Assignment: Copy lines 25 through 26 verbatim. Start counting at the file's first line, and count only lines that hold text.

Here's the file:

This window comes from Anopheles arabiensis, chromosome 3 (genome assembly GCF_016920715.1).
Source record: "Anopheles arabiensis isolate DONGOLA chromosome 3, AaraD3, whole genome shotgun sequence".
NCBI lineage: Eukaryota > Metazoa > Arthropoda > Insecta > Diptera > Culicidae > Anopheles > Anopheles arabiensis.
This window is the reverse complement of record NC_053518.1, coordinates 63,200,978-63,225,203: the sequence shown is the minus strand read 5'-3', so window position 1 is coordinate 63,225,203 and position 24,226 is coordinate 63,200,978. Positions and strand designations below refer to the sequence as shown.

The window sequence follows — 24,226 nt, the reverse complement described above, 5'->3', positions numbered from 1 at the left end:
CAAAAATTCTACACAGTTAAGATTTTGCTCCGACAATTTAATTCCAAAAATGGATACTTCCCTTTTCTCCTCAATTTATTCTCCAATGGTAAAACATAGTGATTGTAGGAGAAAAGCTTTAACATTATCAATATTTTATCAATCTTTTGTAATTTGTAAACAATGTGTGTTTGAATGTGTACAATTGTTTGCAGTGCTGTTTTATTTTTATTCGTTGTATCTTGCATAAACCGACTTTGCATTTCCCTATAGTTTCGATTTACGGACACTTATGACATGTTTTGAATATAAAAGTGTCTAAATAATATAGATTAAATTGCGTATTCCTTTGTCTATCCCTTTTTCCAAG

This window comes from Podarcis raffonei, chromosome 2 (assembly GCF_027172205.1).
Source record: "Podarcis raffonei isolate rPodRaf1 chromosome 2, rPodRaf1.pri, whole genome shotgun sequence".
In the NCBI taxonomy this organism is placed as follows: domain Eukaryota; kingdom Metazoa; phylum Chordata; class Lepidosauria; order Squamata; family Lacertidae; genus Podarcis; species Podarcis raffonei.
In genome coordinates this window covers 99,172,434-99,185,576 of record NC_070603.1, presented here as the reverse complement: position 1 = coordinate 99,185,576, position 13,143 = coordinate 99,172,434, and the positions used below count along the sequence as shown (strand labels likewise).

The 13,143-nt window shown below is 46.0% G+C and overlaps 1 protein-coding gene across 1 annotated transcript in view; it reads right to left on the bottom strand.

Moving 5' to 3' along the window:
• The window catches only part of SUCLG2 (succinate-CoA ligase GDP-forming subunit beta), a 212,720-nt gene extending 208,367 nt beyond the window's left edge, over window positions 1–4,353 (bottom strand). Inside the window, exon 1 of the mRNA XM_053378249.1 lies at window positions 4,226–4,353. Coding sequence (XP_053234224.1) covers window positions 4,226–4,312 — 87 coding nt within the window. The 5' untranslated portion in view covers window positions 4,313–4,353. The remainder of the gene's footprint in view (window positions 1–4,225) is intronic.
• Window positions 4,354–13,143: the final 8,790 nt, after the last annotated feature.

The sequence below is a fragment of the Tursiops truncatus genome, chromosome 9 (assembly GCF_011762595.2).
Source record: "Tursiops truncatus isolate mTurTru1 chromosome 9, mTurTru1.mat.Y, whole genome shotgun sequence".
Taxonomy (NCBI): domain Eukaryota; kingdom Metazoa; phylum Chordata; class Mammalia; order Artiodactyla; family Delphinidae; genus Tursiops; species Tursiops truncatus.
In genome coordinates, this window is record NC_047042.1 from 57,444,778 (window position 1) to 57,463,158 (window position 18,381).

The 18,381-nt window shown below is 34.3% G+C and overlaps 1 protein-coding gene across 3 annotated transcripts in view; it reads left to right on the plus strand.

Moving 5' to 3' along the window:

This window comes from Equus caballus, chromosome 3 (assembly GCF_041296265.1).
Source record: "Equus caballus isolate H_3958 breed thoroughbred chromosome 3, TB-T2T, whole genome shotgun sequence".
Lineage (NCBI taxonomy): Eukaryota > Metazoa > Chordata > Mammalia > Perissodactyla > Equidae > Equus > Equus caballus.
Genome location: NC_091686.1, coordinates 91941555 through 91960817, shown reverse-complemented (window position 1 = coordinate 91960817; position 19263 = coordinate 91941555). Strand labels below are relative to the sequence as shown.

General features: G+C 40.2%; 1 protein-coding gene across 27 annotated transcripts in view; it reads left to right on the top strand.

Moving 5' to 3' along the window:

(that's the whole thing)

General features: G+C 40.2%; 1 protein-coding gene across 27 annotated transcripts in view; it reads left to right on the top strand.

Moving 5' to 3' along the window: